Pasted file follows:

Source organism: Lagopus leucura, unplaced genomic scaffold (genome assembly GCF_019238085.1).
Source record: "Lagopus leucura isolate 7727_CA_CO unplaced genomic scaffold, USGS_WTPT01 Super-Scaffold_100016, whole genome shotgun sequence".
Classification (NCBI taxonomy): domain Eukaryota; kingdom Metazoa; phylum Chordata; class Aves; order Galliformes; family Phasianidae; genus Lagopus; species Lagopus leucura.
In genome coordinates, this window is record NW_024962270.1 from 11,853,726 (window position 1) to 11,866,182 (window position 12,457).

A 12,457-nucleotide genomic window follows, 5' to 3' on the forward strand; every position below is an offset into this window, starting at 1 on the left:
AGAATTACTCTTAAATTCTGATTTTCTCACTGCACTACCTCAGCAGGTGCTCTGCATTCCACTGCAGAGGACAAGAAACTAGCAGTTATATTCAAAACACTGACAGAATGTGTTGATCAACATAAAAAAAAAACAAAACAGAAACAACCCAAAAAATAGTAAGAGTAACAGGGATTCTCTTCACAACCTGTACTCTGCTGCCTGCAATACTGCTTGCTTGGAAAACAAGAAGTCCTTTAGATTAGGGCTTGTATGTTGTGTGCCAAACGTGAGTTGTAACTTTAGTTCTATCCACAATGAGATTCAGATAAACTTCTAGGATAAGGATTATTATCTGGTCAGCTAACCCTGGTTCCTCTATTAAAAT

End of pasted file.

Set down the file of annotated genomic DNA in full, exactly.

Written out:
Source organism: Lagopus leucura, unplaced genomic scaffold (genome assembly GCF_019238085.1).
Source record: "Lagopus leucura isolate 7727_CA_CO unplaced genomic scaffold, USGS_WTPT01 Super-Scaffold_100016, whole genome shotgun sequence".
Classification (NCBI taxonomy): domain Eukaryota; kingdom Metazoa; phylum Chordata; class Aves; order Galliformes; family Phasianidae; genus Lagopus; species Lagopus leucura.
In genome coordinates, this window is record NW_024962270.1 from 11,853,726 (window position 1) to 11,866,182 (window position 12,457).

A 12,457-nucleotide genomic window follows, 5' to 3' on the forward strand; every position below is an offset into this window, starting at 1 on the left:
AGAATTACTCTTAAATTCTGATTTTCTCACTGCACTACCTCAGCAGGTGCTCTGCATTCCACTGCAGAGGACAAGAAACTAGCAGTTATATTCAAAACACTGACAGAATGTGTTGATCAACATAAAAAAAAAACAAAACAGAAACAACCCAAAAAATAGTAAGAGTAACAGGGATTCTCTTCACAACCTGTACTCTGCTGCCTGCAATACTGCTTGCTTGGAAAACAAGAAGTCCTTTAGATTAGGGCTTGTATGTTGTGTGCCAAACGTGAGTTGTAACTTTAGTTCTATCCACAATGAGATTCAGATAAACTTCTAGGATAAGGATTATTATCTGGTCAGCTAACCCTGGTTCCTCTATTAAAAT